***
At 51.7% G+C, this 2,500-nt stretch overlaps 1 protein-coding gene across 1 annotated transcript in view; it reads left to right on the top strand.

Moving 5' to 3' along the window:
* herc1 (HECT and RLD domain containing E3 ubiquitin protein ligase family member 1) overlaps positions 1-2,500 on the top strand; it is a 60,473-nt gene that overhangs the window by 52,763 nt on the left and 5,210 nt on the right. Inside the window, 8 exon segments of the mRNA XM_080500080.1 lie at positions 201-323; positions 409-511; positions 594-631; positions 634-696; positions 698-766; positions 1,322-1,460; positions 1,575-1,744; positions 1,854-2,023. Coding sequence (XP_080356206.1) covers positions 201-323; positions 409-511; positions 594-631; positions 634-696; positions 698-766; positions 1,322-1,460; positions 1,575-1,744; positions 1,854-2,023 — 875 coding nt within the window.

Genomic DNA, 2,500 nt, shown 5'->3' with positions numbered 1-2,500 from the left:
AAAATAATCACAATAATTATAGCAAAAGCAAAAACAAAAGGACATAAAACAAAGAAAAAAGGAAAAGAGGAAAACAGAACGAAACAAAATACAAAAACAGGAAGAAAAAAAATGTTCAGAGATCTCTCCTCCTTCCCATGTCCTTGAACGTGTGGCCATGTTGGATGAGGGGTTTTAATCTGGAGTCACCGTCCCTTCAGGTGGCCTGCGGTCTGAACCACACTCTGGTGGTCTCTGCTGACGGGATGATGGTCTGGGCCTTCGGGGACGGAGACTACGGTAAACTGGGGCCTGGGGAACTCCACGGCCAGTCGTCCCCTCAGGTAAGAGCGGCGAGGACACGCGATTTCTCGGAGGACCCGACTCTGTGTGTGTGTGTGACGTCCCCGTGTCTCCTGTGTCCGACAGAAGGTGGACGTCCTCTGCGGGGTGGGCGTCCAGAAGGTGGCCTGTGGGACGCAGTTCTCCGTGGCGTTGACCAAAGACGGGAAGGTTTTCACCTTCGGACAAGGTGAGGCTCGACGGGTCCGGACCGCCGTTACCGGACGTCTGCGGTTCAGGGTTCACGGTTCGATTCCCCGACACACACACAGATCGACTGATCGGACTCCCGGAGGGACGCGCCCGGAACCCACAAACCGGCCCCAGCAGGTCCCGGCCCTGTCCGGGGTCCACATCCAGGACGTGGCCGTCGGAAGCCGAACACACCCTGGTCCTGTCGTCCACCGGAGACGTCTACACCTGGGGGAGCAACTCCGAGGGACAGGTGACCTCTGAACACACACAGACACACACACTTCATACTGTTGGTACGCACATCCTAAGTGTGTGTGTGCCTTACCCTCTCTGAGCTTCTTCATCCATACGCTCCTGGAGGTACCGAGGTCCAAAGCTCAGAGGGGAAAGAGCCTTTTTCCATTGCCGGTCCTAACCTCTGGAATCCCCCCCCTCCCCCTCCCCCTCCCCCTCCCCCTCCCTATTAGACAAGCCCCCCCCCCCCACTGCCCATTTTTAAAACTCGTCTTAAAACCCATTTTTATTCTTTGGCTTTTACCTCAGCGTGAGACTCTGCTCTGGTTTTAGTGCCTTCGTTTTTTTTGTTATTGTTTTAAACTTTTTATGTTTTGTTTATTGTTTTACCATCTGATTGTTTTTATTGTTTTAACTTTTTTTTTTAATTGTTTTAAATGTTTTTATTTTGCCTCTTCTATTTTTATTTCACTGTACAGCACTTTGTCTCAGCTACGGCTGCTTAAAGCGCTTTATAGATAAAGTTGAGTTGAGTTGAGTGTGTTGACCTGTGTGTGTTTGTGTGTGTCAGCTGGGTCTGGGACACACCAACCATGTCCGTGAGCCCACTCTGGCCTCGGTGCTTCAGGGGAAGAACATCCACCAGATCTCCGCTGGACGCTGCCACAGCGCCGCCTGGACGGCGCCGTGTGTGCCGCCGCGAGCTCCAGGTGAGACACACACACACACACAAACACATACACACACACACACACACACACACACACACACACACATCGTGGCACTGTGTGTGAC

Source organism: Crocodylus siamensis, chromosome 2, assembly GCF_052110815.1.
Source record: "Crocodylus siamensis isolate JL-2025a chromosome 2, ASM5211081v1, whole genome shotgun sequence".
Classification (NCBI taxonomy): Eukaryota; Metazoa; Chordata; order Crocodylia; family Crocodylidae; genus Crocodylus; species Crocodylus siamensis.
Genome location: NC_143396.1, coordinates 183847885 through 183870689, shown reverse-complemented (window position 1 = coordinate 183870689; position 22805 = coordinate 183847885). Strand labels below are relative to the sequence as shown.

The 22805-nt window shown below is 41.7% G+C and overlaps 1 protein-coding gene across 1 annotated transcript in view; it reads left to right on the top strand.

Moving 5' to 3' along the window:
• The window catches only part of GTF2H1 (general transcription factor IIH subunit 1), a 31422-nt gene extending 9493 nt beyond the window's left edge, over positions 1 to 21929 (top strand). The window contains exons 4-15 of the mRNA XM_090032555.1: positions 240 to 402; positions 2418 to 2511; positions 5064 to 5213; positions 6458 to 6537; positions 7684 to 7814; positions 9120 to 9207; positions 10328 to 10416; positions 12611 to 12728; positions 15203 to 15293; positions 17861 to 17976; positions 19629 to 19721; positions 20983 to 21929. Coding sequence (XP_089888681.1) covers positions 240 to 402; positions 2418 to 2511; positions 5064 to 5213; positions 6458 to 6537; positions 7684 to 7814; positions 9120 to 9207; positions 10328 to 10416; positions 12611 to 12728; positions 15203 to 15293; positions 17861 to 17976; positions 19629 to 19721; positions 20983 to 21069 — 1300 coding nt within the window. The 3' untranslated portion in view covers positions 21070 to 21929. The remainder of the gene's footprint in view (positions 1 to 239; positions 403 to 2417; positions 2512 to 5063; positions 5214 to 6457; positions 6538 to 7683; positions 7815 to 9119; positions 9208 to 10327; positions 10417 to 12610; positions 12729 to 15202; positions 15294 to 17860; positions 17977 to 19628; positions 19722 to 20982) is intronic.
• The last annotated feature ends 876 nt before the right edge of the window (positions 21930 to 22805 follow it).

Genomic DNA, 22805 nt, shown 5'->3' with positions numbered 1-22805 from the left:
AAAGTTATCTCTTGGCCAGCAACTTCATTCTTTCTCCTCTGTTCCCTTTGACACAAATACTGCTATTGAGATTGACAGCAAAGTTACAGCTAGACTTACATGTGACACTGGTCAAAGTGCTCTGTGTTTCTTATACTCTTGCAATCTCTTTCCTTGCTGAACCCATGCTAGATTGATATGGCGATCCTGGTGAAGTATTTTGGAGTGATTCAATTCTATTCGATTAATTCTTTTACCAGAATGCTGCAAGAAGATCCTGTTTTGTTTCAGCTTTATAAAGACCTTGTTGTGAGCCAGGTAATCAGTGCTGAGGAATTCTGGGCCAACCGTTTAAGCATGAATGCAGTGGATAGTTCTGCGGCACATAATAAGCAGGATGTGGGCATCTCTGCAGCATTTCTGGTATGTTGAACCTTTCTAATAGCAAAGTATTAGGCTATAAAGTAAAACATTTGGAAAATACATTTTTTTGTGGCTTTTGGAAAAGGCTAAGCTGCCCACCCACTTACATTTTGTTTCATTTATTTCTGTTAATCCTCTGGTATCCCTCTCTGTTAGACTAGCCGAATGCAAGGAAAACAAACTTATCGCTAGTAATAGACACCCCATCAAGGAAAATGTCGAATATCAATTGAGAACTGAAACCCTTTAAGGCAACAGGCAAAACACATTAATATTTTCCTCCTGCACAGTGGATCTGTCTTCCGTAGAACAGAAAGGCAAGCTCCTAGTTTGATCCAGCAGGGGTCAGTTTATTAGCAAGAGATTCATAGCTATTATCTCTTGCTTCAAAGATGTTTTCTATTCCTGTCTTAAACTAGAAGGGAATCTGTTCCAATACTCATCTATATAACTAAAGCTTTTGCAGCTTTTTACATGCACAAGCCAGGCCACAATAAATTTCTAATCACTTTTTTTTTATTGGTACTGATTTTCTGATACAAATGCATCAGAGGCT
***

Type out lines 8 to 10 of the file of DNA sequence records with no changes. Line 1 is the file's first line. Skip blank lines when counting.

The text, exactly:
Classification (NCBI taxonomy): Eukaryota; Metazoa; Chordata; order Crocodylia; family Crocodylidae; genus Crocodylus; species Crocodylus siamensis.
Genome location: NC_143396.1, coordinates 183847885 through 183870689, shown reverse-complemented (window position 1 = coordinate 183870689; position 22805 = coordinate 183847885). Strand labels below are relative to the sequence as shown.

The 22805-nt window shown below is 41.7% G+C and overlaps 1 protein-coding gene across 1 annotated transcript in view; it reads left to right on the top strand.